Introduction to Panel Data Analysis using STATA

Course Overview

This two day course is designed to serve as an introduction to panel data analysis and emphasis will be placed on providing an intuitive explanation of the underlying theory and the practical implementation thereof.

Course Quick Facts Course Facts


Two days


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Summary Summary

The course aims to introduce participants to simple linear panel data models with particular emphasis on random- and fixed-effects estimation. In addition, a strong focus will be placed on practical data preparation, manipulation, model implementation and interpretation using Stata. Participants will go through relevant examples during practical sessions which include data from the British Household Panel Survey (BHPS), the primary panel data set in the UK.

The overall emphasis of this course is on creating a "good practice" when first starting to analyse panel data. Prior experience has shown that participants are particularly interested in the practical application of basic techniques and both two days are designed to reflect this. The course does not cover advanced concepts such as dynamic or non-linear panel data models.

Participants can expect to leave the course feeling confident in their ability to manipulate and analyse complex panel datasets using Stata.

Location Location

Central London

Course Details Info

.30 – 10.00         Lecture: Introduction to Panel Data

A refresher on cross-sectional techniques. Advantages and disadvantages of panel data. Common panel data sets.


10.00 – 13.00         Lecture/Practical: Introduction to Stata and introduction to Stata xt commands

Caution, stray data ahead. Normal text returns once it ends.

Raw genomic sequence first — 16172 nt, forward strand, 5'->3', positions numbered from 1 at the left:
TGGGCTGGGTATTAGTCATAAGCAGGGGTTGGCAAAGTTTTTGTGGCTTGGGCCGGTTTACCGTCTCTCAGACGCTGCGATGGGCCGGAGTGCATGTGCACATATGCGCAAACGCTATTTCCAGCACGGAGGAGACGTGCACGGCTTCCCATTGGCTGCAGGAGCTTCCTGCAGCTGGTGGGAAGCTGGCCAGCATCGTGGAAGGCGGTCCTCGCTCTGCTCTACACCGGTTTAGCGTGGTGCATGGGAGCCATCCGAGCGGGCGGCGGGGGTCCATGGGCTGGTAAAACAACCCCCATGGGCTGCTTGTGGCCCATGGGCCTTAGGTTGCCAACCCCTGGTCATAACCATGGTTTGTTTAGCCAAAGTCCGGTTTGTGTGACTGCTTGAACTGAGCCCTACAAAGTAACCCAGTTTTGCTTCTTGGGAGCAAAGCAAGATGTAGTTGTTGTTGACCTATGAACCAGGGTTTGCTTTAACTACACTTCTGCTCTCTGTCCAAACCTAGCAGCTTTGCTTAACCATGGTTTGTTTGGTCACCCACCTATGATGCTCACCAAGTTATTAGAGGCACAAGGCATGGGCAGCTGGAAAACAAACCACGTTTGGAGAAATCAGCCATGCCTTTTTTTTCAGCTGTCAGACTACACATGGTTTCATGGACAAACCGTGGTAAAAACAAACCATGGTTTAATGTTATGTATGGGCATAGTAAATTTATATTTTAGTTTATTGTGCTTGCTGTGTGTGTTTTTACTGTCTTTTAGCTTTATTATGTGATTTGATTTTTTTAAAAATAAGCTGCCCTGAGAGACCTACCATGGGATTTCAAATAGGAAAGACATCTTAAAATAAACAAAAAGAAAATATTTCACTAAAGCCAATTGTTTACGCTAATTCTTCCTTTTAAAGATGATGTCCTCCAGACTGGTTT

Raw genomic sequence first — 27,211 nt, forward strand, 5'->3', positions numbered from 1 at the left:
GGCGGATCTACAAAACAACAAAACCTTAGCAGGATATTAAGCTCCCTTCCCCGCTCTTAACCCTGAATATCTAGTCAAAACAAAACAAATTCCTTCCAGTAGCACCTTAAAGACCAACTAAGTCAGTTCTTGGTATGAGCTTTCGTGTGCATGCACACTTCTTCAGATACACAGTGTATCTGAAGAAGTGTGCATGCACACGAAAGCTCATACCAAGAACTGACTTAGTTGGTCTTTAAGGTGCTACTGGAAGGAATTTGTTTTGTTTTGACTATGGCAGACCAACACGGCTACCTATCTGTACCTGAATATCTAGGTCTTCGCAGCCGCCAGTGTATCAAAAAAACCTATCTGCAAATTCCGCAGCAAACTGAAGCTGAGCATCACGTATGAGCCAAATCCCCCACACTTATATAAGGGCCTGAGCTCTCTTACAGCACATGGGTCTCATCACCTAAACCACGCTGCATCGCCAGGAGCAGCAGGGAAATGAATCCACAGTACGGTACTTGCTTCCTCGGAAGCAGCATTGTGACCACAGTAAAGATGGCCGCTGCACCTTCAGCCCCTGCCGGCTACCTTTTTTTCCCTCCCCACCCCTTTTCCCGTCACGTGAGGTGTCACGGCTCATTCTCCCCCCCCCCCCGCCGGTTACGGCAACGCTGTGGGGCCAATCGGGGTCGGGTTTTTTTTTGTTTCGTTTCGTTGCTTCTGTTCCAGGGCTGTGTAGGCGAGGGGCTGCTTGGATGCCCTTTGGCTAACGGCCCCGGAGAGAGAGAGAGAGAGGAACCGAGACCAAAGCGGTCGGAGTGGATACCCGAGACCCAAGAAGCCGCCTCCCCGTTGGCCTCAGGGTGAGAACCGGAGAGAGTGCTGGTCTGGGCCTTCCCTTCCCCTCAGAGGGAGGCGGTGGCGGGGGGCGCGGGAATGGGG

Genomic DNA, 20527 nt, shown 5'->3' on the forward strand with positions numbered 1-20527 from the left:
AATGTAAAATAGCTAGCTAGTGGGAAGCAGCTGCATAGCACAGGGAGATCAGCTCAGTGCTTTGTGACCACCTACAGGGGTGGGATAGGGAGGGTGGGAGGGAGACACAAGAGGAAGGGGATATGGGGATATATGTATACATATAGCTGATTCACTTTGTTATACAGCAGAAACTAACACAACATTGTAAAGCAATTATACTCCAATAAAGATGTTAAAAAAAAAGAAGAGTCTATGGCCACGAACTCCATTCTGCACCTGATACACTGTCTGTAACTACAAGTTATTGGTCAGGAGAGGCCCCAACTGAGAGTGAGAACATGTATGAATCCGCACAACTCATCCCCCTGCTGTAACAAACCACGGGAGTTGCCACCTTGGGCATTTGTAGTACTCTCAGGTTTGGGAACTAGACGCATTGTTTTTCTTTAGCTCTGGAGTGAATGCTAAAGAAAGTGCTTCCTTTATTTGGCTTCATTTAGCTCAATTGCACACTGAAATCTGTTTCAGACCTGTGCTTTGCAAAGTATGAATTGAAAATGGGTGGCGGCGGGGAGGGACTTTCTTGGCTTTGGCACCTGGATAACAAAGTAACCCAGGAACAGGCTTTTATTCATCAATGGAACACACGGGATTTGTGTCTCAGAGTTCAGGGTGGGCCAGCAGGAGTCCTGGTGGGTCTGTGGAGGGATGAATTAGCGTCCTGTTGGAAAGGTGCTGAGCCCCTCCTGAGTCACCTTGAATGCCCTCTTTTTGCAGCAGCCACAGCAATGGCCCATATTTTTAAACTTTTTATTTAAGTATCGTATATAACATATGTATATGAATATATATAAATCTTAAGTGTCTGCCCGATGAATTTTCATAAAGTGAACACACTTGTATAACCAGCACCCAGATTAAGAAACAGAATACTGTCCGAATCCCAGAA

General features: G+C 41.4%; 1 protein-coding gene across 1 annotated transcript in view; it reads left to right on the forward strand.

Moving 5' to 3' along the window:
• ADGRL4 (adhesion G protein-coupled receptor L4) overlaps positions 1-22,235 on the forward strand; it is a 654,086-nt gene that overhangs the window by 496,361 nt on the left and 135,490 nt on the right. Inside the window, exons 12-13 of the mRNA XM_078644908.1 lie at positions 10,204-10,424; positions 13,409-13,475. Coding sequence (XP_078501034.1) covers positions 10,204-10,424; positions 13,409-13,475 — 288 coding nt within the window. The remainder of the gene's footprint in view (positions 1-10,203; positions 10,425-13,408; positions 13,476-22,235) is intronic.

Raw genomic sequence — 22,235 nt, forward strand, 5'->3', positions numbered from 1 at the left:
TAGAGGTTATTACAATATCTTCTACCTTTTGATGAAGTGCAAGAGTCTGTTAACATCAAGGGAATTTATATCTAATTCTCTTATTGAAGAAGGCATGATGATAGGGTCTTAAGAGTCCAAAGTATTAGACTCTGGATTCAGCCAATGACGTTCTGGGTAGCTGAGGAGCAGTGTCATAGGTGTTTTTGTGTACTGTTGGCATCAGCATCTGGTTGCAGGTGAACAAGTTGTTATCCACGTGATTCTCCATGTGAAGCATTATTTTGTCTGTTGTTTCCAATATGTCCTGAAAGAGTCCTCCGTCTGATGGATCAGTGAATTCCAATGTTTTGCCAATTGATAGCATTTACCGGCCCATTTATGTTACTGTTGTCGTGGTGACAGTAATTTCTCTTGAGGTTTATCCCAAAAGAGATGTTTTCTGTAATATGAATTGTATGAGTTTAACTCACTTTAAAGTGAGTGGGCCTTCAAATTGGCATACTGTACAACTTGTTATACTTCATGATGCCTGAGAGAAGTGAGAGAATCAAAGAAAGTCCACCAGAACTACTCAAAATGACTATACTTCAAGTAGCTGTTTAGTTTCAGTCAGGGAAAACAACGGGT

An interactive session where Stata is introduced and basic commands are established. Here a strong emphasis will be placed on careful initial data analysis (descriptives) and data manipulation (a common source of mistakes). The Stata panel data specific xt commands will be introduced.


Coffee break where appropriate.


13.00 – 14.00       Lunch Break


14.00 – 15.30       Lecture/Practical: Random and Fixed effects using Stata

In this session the pooled OLS, fixed-effects and random-effects model will be introduced. We will discuss the Hausman test and comparison of estimators. The relevant Stata commands and options will be discussed.


Coffee break where appropriate.





15.30 – 17.00       Practical: Applications to the BHPS

This session will introduce the BHPS to participants. Participants will learn how to compile cross-sectional data into panel data, manipulate the panel data and produce initial descriptive analysis.

10.00 – 11.30       Practical: Continuation of BHPS analysis

This session will build on the previous day’s work and integrate the estimation techniques learned. By the end of this session participants will have taken raw data, formatted it, produced descriptive statistics and estimated, diagnosed and interpreted panel data regression models. This session is a key learning outcome of the course.


Coffee break where appropriate.


11.30 – 13.00       Lecture/Practical: First differences, difference-in-differences and lagged variables

This session aims to introduce variations on the theme by exploring first differences and difference-in-difference type analyses. The relevant Stata commands will be discussed


13.00 – 14.00       Lunch Break


14.00 – 15.30       Practical: Implementing first differences, diff-in-diff and lagged variables

This session aims to practically implement the aforementioned methodologies. By default the implementation of these estimators require some data manipulation within Stata and care will be taken to highlight this.


Coffee break where appropriate.


15.30 – 17.00       Individual requests/Practical continuation/Re-cap

This session is an ‘open’ session which, depending on prior progress, may be used to recap some of the previously learned material. Previous experience has shown that participants greatly appreciate some unstructured time where previous topics can be re-discussed, practical problems can be elaborated or participants can raise specific problems they have encountered in their own research and make requests.